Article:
Smoke gets in Eli's ears
There have been interesting developments in the big smoke. To start with something old, Gunnar Myhre has narrowed the uncertainty for directs aerosol forcing from -0.9 to -0.1 W/m2 to -0.3 + 0.2 W/m2. This means that not only is the negative direct aerosol forcing less than previously thought but that the range is much smaller.
In the Intergovernmental Panel on Climate Change Fourth AssessmentReport, the direct aerosol effect is reported to have a radiative forcing estimate of –0.5 Watt per square meter (W m–2), offsetting the warming from CO2 by almost one-third. The uncertainty,however, ranges from –0.9 to –0.1 W m–2, which is largely due to differences between estimates from global aerosol models and observation-based estimates, with the latter tending to have stronger (more negative) radiative forcing. This study demonstrates consistency between a global aerosol model and adjustment to an observation-based method, producing a global and annual mean radiative forcing that is weaker than –0.5 W m–2, with a best estimate of –0.3 W m–2. The physical explanation for the earlier discrepancy is that the relative increase in anthropogenic black carbon(absorbing aerosols) is much larger than the overall increase in the anthropogenic abundance of aerosols.Myhre compares results from observation based estimates of aerosol optical depth and those derived from modeling. The observation based estimates start with measured aerosol optical depth (AOD) or radiative emission. Estimates are made of the human contribution to the scattering. In the second approach aerosol models are used to estimate how humans have changed the amount and type of aerosol with radiative transfer models that calculate the forcing. Previously there was a significant difference between the two. A key assumption for the observational models has been that the nature of pre-industrial aerosols was the same as today but the amount has simply increased. Myhre observes that the black carbon component has grown roughly twice as fast as the other anthropogenic aerosols. When the observational models are corrected for this, they come into agreement with the model based estimates.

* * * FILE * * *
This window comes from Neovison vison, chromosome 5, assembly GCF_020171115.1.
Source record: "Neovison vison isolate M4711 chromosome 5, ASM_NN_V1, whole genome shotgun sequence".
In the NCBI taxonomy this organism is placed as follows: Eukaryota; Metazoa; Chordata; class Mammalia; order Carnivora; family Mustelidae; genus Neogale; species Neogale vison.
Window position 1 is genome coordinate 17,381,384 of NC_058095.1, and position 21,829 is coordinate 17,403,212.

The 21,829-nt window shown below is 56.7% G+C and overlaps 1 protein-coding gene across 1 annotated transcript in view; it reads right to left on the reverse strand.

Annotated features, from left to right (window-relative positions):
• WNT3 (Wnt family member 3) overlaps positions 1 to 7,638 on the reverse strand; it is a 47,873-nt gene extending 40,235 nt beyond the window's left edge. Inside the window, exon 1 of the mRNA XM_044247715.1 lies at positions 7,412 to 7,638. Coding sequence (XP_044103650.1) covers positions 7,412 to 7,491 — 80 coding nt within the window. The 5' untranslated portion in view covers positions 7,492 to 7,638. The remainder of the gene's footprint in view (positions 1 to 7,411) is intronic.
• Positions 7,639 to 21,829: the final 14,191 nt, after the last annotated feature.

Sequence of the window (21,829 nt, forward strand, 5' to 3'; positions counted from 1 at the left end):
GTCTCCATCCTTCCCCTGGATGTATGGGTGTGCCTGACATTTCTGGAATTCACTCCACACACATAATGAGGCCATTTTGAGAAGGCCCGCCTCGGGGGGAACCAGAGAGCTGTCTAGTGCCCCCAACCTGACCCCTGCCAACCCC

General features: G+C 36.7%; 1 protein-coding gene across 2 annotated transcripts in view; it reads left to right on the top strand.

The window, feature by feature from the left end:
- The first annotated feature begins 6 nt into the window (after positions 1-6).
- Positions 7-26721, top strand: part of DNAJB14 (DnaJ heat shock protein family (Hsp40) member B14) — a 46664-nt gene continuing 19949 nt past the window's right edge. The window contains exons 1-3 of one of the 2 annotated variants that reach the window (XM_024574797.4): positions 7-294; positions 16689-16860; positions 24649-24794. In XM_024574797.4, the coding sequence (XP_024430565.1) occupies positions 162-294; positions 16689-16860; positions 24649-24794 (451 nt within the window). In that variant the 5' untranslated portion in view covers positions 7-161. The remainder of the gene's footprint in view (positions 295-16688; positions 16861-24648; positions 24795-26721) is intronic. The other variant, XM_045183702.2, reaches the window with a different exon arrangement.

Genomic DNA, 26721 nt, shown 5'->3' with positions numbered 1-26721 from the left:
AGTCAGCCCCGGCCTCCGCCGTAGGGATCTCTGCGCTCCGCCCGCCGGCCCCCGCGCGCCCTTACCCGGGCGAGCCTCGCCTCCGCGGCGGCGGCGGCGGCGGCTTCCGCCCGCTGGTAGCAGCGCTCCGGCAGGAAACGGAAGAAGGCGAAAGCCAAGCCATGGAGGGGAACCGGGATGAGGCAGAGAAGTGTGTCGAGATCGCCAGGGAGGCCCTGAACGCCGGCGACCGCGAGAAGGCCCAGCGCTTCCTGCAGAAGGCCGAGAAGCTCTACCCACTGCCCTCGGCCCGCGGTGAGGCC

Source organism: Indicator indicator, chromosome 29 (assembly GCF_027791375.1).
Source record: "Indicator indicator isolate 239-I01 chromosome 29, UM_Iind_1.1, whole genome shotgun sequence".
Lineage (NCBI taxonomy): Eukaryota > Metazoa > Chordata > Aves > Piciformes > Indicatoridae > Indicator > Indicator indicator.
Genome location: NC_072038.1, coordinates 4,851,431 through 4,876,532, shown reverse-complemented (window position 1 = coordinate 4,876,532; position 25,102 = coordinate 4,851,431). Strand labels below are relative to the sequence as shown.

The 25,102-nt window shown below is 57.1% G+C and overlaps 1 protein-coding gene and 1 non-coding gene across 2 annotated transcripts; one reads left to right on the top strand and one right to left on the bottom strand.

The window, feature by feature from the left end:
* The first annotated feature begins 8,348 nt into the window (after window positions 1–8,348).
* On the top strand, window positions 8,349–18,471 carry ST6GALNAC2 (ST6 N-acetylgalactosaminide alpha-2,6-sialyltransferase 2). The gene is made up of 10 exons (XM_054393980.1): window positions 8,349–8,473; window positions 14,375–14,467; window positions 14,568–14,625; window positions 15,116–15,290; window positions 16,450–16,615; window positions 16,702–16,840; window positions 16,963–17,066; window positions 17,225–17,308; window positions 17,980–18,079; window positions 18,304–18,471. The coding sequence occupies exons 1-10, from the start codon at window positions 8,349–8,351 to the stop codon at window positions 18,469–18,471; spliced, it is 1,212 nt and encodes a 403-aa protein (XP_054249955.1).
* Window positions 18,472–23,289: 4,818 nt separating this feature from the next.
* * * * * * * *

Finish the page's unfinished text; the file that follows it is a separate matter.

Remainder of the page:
The much stronger increase in the anthropogenic fraction of absorption AOD than total AOD will to some extent be model-dependent but will be robust because of the much stronger growth in the BC emissions than the growth in the rest of the aerosols and their precursors. This suggests that the global annual average single scattering albedo of the aerosols has been reduced because of human activity. The global mean annual average single scattering albedo computed in the model for all aerosols at 5 µm is 0.986 at preindustrial conditions and 0.970 at present-day conditions. Thus, aerosol in present times is approximately twice as absorbing as that in preindustrial conditions.The net effect would be to slightly lower the estimated greenhouse gas forcing since a higher aerosol forcing would have to be counteracted by a larger CO2 forcing. Watch the bounding ball.